Since finding out that seahorses tails are square, scientists are researching sea-horses to find out more. The tails of these marine animals have a cross-section that is square, not round or semi-circular as is the case with most animals.
Experts have found that seahorses evolved this way for a smart reason; the square structure of its tail allows the seahorse to be highly flexible and also very strong.
The square shape allows the seahorse’s tail to come back to its former shape very easily after it twists it, when compared to a cylindrical tail. The tail enable the seahorse to crush resistance more powerfully making it a difficult prey.
Scientists are using this information to model robots on the seahorses, they believe they can produce more energy-efficient robots using the seahorses tail as a model.
Robotic systems such as the ones used in surgeries, search and rescue and in the military industry can potentially soon be modeled on the square technology.
Human engineers tend to build stuff that are stiff and not flexible, so they can be controlled easily, but nature produced things just as strong but also flexible enough for them to be maneuvered to do a variety of tasks, said Dr Ross Hatton, from Oregon State University, US, who co-led the research published in the journal Science.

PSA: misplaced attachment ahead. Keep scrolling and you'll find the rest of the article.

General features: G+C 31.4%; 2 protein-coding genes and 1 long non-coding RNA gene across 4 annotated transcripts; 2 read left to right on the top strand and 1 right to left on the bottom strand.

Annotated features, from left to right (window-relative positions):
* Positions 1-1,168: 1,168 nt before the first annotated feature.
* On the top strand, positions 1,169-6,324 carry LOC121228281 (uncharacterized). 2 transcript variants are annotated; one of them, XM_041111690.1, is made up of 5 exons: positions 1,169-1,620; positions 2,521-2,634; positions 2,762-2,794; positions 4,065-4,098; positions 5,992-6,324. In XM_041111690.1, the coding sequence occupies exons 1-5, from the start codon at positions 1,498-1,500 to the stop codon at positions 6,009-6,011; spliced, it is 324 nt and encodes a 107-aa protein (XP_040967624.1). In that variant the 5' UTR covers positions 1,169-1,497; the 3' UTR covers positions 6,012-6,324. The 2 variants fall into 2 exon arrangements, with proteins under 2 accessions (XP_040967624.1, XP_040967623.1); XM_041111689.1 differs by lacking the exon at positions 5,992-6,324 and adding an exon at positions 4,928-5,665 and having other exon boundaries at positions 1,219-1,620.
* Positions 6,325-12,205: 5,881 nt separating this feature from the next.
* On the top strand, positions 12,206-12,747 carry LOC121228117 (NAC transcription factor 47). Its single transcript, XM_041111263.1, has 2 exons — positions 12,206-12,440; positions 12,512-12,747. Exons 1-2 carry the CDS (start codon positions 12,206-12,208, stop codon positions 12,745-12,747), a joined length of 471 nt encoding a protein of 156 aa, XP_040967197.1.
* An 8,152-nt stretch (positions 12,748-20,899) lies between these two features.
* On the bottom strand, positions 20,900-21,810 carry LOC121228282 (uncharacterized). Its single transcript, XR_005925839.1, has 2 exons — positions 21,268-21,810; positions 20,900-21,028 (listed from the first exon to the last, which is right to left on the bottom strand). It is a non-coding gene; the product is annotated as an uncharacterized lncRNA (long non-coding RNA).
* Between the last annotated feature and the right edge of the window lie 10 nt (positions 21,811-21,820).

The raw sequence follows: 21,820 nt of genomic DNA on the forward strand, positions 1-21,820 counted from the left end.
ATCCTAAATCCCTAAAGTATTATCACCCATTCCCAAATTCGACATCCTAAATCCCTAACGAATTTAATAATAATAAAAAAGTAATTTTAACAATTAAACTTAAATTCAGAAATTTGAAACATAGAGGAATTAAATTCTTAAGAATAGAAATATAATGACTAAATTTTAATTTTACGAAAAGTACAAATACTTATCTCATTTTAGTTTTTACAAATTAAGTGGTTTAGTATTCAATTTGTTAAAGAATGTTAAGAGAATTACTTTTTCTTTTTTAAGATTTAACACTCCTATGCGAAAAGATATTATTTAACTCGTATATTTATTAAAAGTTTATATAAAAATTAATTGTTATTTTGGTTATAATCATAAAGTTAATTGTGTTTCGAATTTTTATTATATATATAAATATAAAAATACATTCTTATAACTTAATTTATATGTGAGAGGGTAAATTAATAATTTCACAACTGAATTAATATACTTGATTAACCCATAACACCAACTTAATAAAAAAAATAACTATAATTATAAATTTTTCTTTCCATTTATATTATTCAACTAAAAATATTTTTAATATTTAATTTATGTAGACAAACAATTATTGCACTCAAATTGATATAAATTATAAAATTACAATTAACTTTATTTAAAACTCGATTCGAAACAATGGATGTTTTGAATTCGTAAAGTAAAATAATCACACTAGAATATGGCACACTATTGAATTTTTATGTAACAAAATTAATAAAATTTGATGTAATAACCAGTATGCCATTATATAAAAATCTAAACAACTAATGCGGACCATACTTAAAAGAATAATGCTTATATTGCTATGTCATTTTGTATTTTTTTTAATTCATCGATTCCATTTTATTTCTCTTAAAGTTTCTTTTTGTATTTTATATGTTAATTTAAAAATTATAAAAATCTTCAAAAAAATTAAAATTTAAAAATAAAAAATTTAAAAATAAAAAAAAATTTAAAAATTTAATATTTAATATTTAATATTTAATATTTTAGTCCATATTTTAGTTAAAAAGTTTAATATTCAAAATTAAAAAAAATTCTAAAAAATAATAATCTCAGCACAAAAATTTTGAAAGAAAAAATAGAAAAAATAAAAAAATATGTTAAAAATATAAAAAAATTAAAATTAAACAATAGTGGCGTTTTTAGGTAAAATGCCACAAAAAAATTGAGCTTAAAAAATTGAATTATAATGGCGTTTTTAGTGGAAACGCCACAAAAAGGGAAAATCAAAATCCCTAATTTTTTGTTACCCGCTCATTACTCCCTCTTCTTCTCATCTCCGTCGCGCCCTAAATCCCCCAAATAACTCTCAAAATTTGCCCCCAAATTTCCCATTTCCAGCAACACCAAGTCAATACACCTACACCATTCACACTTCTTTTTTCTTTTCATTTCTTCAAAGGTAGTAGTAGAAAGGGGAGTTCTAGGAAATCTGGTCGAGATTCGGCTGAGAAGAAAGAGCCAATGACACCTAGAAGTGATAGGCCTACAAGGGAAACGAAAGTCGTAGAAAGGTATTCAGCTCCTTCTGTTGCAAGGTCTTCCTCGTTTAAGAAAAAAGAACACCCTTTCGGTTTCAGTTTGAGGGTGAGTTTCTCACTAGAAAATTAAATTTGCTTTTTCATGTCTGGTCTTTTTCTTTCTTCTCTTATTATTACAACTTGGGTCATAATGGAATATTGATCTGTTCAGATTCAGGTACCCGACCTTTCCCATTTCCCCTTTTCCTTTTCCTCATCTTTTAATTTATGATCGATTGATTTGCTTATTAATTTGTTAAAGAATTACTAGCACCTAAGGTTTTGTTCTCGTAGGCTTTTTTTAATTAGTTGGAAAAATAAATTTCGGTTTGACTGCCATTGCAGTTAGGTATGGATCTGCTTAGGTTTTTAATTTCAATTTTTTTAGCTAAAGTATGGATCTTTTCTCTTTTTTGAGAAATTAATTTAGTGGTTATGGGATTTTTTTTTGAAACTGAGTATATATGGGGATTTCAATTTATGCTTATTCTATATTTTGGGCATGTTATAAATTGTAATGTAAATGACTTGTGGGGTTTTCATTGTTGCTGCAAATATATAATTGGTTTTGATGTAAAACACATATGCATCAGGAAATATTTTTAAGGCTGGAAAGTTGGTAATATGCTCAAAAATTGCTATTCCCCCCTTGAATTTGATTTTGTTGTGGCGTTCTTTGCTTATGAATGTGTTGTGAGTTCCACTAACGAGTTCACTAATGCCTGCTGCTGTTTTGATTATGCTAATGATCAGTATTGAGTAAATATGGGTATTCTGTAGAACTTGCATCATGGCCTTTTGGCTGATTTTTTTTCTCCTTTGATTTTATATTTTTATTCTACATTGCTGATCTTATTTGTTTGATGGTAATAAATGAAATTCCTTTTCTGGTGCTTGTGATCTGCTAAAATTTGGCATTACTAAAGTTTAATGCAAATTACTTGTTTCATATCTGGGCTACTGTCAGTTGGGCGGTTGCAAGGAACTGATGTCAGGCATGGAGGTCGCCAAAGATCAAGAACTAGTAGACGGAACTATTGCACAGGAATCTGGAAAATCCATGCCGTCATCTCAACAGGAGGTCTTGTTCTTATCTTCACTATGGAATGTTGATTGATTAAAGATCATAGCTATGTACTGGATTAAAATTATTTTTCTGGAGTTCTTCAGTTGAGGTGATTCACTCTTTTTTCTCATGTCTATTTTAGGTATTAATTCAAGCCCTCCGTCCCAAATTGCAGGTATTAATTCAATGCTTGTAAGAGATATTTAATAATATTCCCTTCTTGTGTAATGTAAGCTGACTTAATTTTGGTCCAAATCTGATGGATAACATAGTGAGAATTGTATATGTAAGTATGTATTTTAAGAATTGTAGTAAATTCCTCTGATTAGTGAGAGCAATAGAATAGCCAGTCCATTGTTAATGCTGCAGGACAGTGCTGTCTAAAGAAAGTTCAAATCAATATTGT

The next generation of robots can be inspired from studying animals.
He added that scientist have found this square architecture provides adequate dexterity and a tough resistance to predators and amazingly forms back to its natural shape very easily.
This technique will prove very useful in designing robots and robotic applications that require strength but also have the ability to bend and twist to fit into tiny spaces. They can be energy-efficient this way.
The doctor said that a robotic device based on the seahorses tail could provide enhanced control and flexibility in keyhole surgeries, making it easier for it to move around organs and bones.
Scientists compared the models of the square structures and cylindrical structures using computer simulations, the results showed that when a seahorse’s tail is crushed its bony plates tend to slide past one another acting as an energy-absorbing mechanism while protecting the central vertebral column. In the end the plates just snap back into their original position without much use of energy.
Researchers concluded that engineers would be provided with great information to build sea-horse inspired technologies for a variety of applications in robotics.
Thus understanding the role of mechanics in these biologically inspired designs is very important for the future of robotics.